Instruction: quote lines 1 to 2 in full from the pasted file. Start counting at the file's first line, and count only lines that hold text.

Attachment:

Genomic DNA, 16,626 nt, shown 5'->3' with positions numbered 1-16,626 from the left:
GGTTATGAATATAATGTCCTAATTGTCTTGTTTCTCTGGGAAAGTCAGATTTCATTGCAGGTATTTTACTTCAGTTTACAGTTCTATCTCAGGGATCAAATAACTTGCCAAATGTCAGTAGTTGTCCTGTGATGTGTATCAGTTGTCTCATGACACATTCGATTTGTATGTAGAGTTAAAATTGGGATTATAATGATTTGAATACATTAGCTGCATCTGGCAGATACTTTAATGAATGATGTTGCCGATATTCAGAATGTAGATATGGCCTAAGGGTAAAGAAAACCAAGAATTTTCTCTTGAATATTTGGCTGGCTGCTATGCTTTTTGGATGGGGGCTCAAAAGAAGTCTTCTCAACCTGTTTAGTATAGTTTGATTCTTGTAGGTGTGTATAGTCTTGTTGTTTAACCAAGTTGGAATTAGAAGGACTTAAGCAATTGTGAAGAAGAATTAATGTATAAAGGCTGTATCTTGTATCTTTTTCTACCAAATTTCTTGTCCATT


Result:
Genomic DNA, 16,626 nt, shown 5'->3' with positions numbered 1-16,626 from the left:
GGTTATGAATATAATGTCCTAATTGTCTTGTTTCTCTGGGAAAGTCAGATTTCATTGCAGGTATTTTACTTCAGTTTACAGTTCTATCTCAGGGATCAAATAACTTGCCAAATGTCAGTAGTTGTCCTGTGATGTGTATCAGTTGTCTCATGACACATTCGATTTGTATGTAGAGTTAAAATTGGGATTATAATGATTTGAATACATTAGCTGCATCTGGCAGATACTTTAATGAATGATGTTGCCGATATTCAGAATGTAGATATGGCCTAAGGGTAAAGAAAACCAAGAATTTTCTCTTGAATATTTGGCTGGCTGCTATGCTTTTTGGATGGGGGCTCAAAAGAAGTCTTCTCAACCTGTTTAGTATAGTTTGATTCTTGTAGGTGTGTATAGTCTTGTTGTTTAACCAAGTTGGAATTAGAAGGACTTAAGCAATTGTGAAGAAGAATTAATGTATAAAGGCTGTATCTTGTATCTTTTTCTACCAAATTTCTTGTCCATT